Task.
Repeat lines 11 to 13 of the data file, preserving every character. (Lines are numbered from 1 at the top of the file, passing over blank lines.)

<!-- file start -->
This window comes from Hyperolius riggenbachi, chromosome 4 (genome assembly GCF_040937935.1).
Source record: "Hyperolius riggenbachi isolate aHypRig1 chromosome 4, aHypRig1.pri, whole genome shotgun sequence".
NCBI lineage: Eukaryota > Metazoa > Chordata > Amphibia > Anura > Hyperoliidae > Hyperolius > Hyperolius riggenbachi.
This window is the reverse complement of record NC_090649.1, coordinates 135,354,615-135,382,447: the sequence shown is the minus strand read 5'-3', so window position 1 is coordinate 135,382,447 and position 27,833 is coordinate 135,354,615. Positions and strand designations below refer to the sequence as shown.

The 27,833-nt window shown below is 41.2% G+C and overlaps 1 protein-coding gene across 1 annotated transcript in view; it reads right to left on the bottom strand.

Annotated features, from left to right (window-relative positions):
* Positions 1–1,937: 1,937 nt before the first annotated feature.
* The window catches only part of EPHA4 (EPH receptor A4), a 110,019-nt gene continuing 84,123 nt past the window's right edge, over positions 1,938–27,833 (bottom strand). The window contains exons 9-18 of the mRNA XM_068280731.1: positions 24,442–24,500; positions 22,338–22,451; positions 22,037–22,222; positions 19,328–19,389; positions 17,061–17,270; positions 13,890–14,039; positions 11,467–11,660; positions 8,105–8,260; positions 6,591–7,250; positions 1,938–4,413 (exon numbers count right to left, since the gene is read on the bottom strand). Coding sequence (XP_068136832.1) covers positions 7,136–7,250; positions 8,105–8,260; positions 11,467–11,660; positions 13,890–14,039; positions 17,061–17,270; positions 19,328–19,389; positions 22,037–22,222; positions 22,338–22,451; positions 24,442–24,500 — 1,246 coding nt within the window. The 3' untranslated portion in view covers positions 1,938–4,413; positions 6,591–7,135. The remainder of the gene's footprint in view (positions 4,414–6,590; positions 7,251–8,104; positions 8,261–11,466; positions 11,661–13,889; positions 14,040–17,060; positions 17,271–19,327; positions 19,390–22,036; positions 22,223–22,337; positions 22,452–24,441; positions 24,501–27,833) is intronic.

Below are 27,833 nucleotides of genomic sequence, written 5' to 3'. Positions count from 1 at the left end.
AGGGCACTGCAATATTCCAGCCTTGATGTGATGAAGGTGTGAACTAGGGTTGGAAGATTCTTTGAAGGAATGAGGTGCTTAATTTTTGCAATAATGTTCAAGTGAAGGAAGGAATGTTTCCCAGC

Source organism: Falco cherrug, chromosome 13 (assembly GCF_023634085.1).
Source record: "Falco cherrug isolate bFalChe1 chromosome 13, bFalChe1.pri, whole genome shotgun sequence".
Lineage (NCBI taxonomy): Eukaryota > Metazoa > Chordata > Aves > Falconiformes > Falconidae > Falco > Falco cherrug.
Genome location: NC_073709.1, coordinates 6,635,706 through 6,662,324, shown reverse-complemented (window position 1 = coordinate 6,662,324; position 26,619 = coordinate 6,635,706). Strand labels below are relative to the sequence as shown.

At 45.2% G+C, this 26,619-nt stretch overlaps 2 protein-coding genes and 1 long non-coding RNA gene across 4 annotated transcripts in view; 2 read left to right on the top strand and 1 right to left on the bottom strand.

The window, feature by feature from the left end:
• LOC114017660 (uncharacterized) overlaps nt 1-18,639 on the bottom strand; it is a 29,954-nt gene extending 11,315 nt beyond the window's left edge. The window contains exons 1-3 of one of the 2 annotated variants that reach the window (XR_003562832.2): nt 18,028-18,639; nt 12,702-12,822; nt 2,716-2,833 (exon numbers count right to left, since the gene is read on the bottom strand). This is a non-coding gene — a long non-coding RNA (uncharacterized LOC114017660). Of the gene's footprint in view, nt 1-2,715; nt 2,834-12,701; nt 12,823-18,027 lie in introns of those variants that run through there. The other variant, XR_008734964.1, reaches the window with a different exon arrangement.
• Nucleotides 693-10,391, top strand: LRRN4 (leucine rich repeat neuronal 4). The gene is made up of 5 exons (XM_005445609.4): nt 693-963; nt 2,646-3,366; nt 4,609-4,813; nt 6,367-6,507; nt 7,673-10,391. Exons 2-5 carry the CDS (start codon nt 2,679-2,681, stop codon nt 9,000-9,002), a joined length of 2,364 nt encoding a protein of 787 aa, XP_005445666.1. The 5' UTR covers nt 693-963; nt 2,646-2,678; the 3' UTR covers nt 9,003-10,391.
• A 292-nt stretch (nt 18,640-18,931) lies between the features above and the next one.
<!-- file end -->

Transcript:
Source organism: Falco cherrug, chromosome 13 (assembly GCF_023634085.1).
Source record: "Falco cherrug isolate bFalChe1 chromosome 13, bFalChe1.pri, whole genome shotgun sequence".
Lineage (NCBI taxonomy): Eukaryota > Metazoa > Chordata > Aves > Falconiformes > Falconidae > Falco > Falco cherrug.